Experiencing time is one of the weird parts of our lives. Often, there's just not enough of it. Other days, there's way too much time on our hands. And no matter what, it keeps going forward, like an inexorable tugboat, pulling us through emotional experiences and physical transformations. We are left with memories of what has been, unable to change anything, unable to jump forward and see what'll happen next.

Yet, such a common experience of time may not be what it appears to be. A new paper published in the October issue of the Annalen der Physik, known for publishing Albert Einstein’s theories of special and general relativity, argues that time is not some force outside of us, but rather a phenomenon created by the observer. Basically, you make your own time.

The paper's co-authors, biologist Robert Lanza and physicist Dimitriy Podolskiy, point out the conundrum that despite how one-directional experiencing time feels to us, most physicists think that time should work the same way forward and backward. Unraveling this mystery leads us down the rabbit hole into the contradictions between general relativity and quantum mechanics.

One popular view in the physics community is that time itself is the product a quantum gravity-related  "decoherence" or "wave function collapse". This process is described through the Wheeler-DeWhitt equation, which is what Lanza and Podolskiy tested in their research and found that the gravity's effects are too slow to explain the emergence of the "arrow of time".  Instead, the researchers proposed that time's creation is dependent on the observer.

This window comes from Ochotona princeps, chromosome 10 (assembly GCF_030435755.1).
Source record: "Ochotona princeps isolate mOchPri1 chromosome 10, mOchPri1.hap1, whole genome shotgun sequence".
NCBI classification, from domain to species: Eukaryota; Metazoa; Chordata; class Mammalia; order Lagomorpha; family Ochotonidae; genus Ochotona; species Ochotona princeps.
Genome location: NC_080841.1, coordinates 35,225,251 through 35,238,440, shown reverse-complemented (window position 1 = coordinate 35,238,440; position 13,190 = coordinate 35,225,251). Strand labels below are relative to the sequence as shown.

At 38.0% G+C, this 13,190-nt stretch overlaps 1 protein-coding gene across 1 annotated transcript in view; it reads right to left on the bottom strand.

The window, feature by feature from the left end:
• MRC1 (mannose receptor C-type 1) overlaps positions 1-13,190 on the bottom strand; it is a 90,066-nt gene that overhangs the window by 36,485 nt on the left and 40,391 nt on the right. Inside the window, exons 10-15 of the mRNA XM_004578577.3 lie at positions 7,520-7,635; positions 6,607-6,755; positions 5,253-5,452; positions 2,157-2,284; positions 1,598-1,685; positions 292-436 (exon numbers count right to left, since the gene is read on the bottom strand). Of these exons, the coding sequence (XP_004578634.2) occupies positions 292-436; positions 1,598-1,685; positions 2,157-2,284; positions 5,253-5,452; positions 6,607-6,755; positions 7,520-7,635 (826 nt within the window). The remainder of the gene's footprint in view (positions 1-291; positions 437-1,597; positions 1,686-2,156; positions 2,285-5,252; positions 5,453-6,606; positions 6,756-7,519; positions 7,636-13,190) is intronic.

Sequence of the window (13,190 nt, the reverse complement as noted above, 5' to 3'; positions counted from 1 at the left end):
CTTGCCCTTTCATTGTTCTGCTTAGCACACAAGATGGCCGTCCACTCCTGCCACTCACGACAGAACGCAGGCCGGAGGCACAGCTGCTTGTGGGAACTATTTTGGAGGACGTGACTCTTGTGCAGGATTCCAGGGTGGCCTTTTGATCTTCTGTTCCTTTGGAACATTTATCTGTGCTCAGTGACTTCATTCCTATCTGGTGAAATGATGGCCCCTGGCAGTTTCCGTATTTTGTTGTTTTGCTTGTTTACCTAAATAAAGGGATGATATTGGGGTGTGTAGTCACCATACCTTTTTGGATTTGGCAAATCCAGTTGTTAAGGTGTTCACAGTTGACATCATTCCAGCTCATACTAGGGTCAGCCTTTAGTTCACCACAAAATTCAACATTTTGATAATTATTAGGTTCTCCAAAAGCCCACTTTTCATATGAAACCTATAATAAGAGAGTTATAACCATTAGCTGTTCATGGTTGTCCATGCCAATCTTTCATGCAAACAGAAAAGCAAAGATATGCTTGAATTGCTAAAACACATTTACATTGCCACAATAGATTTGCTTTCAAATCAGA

”In his papers on relativity, Einstein showed that time was relative to the observer,” says Lanza. “Our paper takes this one step further, arguing that the observer actually creates it.” 

Lanza sees the experience of time linked to the ability of the observer to create memories, writing that "the emergence of the arrow of time is related to the ability of observers to preserve information about experienced events."

Thus, the process of aging is related to our ability (or perhaps disability) to remember. A "brainless" observer, for example, would be able to not experience time or aging.

In an email exchange about his theory, Robert Lanza related this story about Einstein, who said after the death of his friend:

“Now Besso has departed from this strange world a little ahead of me. That means nothing. People like us, who believe in physics, know that the distinction between past, present and future is only a stubbornly persistent illusion.”

Robert Lanza is the head of Astellas Global Regenerative Medicine, and a professor at Wake Forest. He is also the founder of "BioCentrism," a biology-centric view of the world that asserts the pivotal role of consciousness in creating reality, with space and time being "not absolute realities but rather tools of the human and animal mind". Podolskiy is a theoretical physicist working on aging at Harvard.

You can read the paper online here.

Here's more about Lanza's BioCentrism Theory:

COVER PHOTO:

An employee of the Bodet Company carries a clock on March 26, 2014 at the plant of Trementines, western France. (Photo credit: JEAN-SEBASTIEN EVRARD/AFP/Getty Images)